Chris Brogan posted a question this morning, looking for feedback regarding what people felt new marketers and new media marketing agencies should be doing. As always, Chris’ post and the related comments are well worth the time to read in their entirety.
So what do you do Jesse?
I’ve thought about what I do, and I think it can be boiled down to this:
I help organizations explode the traps of traditional thinking about business, and realize the value of every individual.
Every individual that has any form of relationship with your organization (employee, customer, partner, prospect, etc) has value beyond what’s on the surface. Anyone can be an evangelist for your organization, anyone can bring you the “next big thing”, anyone can help you fix a business problem. It’s your job to let them, engage them and nurture them.
What is “new marketing” specifically?
As someone who’s been in marketing for almost 5 years now, having had no formal training, my thinking about business and marketing is almost exclusively shaped by my experience and personal character. I love people, and am a firm believer in the value of every individual. From a marketing perspective, this means I believe that organizations need to be as closely connected and engaged with their customers and market as possible. Marketing is a conversation. It’s not just about what YOU do as a company. It’s about what the INDIVIDUALS IN YOUR MARKET tell you you’ve done/do, what they tell OTHERS you’ve done/do, what they tell you they need and how YOU respond.
What about all the cool new tools?
New marketing isn’t just about the new tools, the new mediums, the messaging… it’s about changing an organization’s mindset and approach to how they operate and interact with their market.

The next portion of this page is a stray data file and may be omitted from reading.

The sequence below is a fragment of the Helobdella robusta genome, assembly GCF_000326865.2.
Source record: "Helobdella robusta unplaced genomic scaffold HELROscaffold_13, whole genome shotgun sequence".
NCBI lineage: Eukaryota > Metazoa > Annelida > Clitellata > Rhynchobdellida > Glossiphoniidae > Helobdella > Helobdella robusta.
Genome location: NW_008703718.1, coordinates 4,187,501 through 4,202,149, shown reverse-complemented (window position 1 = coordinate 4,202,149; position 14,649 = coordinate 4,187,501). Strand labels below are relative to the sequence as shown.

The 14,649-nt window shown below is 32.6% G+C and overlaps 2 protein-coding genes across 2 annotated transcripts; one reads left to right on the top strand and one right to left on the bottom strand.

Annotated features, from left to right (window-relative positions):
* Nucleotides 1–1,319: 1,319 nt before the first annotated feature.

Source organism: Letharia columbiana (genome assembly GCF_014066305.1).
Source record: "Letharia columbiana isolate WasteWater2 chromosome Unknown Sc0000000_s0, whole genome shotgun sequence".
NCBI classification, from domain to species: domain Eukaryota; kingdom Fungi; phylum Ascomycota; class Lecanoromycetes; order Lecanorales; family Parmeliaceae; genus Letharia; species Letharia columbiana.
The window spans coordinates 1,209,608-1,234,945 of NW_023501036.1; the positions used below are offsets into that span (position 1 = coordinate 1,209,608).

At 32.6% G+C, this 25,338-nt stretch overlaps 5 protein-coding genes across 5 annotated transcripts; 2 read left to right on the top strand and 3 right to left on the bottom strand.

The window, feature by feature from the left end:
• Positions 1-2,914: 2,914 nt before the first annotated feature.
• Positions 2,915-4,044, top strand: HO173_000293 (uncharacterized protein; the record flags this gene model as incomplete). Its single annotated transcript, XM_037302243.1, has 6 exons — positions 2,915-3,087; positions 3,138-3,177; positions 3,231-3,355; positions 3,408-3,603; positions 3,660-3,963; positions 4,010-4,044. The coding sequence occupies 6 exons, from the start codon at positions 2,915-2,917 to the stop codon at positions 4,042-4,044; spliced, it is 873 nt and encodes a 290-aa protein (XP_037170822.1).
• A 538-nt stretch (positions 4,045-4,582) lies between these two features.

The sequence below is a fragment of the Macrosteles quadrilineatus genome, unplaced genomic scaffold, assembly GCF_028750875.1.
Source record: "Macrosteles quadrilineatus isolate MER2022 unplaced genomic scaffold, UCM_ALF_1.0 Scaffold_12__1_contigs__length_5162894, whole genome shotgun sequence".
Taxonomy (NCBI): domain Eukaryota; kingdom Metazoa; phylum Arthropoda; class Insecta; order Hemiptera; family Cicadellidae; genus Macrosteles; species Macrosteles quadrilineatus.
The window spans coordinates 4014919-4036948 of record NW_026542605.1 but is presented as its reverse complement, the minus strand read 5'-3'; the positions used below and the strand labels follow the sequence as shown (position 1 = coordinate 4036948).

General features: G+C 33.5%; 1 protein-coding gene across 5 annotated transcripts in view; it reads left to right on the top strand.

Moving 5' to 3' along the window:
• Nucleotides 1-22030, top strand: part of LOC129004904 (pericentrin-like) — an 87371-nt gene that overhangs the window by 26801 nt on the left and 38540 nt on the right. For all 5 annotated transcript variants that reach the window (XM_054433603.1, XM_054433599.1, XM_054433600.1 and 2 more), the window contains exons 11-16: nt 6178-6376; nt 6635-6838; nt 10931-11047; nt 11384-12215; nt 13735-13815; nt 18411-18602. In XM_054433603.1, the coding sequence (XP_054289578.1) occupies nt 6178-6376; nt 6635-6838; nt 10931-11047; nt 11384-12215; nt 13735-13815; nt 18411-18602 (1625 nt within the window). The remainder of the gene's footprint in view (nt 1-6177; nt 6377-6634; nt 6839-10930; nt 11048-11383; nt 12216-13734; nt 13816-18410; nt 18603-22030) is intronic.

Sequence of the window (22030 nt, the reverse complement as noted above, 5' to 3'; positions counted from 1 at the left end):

Enough about what I think, what do you think?
One of the things I’ve been thinking about more and more lately, is somehow enabling the next generation user experience for business software.
For far too long, business applications have been built for businesses, not for the people in the businesses that use them.
Rather than approaching the design with the goal of enabling the best, most enjoyable experience for the individual, many ISVs have kept their designs inside the box, and focused solely on the needs of the business.
I may be missing something (and I’m sure I’ve not seen nearly everything), but I’ve yet to see an application that really breaks the mold. One that presents data in a totally new way, or enables a totally new experience for the user. Or one that incorporates some level of fun and enjoyment in the mundane tasks of creating service tickets, accounts, invoices, activity notes, meetings…etc.
If we look at sites/apps such as facebook, twitter, youtube and others, the sites that’s user bases have grown virally at an incredible pace, the three words that immediately come to mind are: personal, networked, and addictive
Personal – All of the above sites present information to the user that is personal and important to the individual user. This is similar to dashboards we see in many business apps. However, that is one single place in the application that is personal. Some applications also provide themes, but not to the extent that some of the social networkings sites provide customization of the overall look.
Networked – All of the above are web based applications, that leverage their network of users to create their core value. This is something I’ve written about in the past, and now Salesforce is just beginning to take this to the next level with their new Salesforce-to-Salesforce capabilities.
Addictive – Facebook, Twitter, YouTube… they are all addictive. They have something that makes people want to use them. However, that something can be different for different people, but I venture to say that what ever that something is, it is a direct result of those applications leveraging the network of users as the underlying core value of their offering.
Aside from Salesforce’s recent moves, another great example that is more on the design side is Entellium, and their Rave CRM product. Paul Johnston, Entellium’s CEO talks about the “Gamer Influenced Design” approach here on his blog.
Phil Wainewright also talks about Rave, and the concept of gaming elements applied to business software here.
I’d love to hear what others think, and if you can point me in the direction of some applications that you think are truly breaking the mold, I’d greatly appreciate it.